Judy Shepard, LGBT rights activist and mother of hate-crime victim Matthew Shepard, spoke at the University of Cincinnati on Tuesday, May 5, touting a message of acceptance and education.
The presentation began with a short video that intertwined the stories of Matthew Shepard and James L. Byrd Jr., both victims of hate crimes. Matthew Shepard was a gay man who was beaten and tied to a fence and left for dead because he was gay, and Byrd was a black man who was chained to the back of a pickup truck and dragged for three miles because he was black. Both families have set up foundations in the victims’ names in order to combat hate and prevent future hate crimes. According to Shepard, the hate crime “transcends Matthew. It’s now about saving people, just people.”
On the video, there was a segment on a demonstration. One of the signs read, “Hatred and intolerance destroys all families.”
Shepard then delivered the victim impact statement, outlining Matthew’s life and explaining that “Matt is no longer with us because they [the hate crime perpetrators] learned to hate.” The cure to this hate is education: Come out and show the world how gay people really are. Break down the stereotypes.
To Shepard, hate crimes legislation is not about punishment, but about stopping more minor hate crimes, like anti-gay graffiti, before it escalates into something more serious.
Shepard also addressed the ever-controversial issue of gay marriage. “Same-sex marriage doesn’t affect me. Do I think Dennis [Shepard’s husband] is going to be like ‘Wait, I could have married a man?'” Shepard also pointed out that if people want to save marriage, then they should address the divorce rate. Massachusetts, the first state to legalize same-sex marriage, has the lowest divorce rate in the United States.
Like interracial marriage, marriage equality will have to happen through the courts and legislatures, probably not the voters, explained Shepard.
The audience was also urged to contact their congress representatives and senators, because they do work for their constituents after all. Shepard also pointed out that opponents of hate crimes legislation that protects the LGBT community don’t call for an end to all hate crimes legislation, they’re just against it when it comes to the queers.
After the airing of a 20/20 special on different motives for the slaying of Matthew Shepard, a belief has arisen that he was killed because of drugs or a robbery, not because he was gay. Shepard called this “bad journalism” and pointed out that the perpetrators of the crime said in court that they had never met Matthew and during the confession claimed to have killed Matthew because he was gay.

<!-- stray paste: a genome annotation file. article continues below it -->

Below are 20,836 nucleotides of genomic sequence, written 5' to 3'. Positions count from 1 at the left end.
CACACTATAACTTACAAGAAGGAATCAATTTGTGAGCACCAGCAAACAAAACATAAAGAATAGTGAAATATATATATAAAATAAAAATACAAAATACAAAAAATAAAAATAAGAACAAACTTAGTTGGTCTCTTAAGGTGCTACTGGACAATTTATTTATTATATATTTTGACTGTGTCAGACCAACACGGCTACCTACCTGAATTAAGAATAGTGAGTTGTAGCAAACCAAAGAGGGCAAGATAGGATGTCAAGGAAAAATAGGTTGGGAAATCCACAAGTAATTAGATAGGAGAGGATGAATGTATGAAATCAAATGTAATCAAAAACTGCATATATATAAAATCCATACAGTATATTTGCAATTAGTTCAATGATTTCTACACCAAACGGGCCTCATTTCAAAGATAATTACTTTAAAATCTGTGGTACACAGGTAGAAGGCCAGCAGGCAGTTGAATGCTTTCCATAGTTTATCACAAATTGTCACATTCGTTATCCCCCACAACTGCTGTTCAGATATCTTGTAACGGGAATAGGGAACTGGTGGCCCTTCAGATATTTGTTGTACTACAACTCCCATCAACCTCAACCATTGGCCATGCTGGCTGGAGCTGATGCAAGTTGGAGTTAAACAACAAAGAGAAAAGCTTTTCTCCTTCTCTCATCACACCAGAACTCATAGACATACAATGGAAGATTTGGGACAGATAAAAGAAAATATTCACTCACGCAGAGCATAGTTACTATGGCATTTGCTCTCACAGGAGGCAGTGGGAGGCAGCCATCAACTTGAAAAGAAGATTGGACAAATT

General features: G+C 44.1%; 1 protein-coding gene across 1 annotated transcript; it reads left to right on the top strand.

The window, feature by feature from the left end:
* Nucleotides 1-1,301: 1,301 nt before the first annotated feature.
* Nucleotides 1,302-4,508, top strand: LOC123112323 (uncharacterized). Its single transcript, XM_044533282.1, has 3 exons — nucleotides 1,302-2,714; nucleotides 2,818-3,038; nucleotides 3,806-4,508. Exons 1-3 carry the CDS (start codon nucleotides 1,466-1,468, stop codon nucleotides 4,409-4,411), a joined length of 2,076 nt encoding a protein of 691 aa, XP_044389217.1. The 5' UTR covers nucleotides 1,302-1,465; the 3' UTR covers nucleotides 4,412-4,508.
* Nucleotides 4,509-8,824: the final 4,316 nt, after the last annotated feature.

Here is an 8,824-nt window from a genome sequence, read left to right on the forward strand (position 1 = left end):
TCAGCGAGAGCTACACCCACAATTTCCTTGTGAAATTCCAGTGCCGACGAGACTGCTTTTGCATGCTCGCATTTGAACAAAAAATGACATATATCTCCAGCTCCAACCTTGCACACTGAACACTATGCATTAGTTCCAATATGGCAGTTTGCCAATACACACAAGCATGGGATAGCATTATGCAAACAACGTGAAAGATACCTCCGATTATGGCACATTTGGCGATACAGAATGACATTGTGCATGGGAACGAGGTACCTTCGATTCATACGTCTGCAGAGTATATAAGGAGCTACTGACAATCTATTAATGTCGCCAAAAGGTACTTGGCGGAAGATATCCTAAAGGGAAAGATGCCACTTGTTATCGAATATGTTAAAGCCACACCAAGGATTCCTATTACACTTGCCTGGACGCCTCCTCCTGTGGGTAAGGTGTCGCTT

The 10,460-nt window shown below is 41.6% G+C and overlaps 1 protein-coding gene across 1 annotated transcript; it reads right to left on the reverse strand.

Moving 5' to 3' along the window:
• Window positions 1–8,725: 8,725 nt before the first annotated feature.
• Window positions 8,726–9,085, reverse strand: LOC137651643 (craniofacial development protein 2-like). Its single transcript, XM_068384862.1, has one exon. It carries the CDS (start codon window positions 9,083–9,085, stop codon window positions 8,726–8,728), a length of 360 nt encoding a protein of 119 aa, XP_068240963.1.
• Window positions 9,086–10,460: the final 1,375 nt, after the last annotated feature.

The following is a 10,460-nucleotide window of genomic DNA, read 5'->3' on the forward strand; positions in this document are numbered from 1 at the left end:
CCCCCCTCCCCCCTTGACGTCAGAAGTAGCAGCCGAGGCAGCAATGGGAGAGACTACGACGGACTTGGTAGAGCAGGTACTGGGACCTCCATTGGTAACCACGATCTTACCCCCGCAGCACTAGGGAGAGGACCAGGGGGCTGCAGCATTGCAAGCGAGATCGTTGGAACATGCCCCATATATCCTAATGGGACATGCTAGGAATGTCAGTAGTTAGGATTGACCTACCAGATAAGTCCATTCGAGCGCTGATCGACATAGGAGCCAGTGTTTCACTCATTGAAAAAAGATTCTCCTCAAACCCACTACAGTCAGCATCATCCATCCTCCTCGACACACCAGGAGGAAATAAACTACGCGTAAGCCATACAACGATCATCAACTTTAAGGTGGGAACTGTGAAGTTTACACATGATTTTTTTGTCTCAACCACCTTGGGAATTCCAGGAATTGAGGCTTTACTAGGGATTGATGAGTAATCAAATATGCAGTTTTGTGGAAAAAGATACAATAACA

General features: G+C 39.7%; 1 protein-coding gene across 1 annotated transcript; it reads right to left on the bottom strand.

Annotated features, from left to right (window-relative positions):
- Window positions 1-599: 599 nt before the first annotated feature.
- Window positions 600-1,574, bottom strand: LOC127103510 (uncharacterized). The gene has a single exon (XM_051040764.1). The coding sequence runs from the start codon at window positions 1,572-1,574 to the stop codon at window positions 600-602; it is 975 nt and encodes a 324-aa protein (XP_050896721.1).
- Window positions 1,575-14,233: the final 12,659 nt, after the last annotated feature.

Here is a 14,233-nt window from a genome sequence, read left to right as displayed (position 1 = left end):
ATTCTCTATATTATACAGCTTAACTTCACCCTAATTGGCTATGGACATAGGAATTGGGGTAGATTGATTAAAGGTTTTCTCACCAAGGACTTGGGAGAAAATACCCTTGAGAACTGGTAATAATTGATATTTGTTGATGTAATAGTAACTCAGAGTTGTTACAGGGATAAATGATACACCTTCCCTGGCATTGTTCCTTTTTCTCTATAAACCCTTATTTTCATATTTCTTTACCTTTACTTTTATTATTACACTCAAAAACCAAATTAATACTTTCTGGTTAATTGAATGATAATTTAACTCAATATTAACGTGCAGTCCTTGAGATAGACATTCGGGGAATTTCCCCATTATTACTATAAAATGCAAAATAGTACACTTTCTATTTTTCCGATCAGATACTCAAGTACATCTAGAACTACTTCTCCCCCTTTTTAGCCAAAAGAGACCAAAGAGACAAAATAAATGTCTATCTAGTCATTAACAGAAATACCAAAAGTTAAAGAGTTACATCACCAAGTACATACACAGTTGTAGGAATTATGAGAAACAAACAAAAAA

Shepard also explained that she doesn’t have any anger or hate in regards to what happened to her son. “We wouldn’t learn anything or be able to teach anything from that darkness.” She also explains that she blames society as much as the perpetrators for Matthew’s death, because somewhere they learned it was okay to hate and harm another human being because they were different.
Shepard was also asked about the T in LGBT. She explained that most people are at least somewhat okay with the LGB part, it’s the T that is much more confusing and radical. But to Shephard “it doesn’t matter. They are human beings and citizens of this country. That’s why we would should protect T.”
She was also asked about the recent comments of North Carolina Rep. Virginia Foxx, who said “That young man [Matthew Shepard] was killed in a commitment of a robbery, not because he was gay … It was really a hoax that continues to be used as an excuse for passing these bills [hate crimes legislation].”
Shepard explained that Fox apologized for using the word hoax, not for her statements, and that Foxx was just perpetuating the bad journalism from the 20/20 special on Matthew. Shepard pointed out that doing your own, original research is critical. But overall, “It was ridiculous and stupid, and she is paying for it.”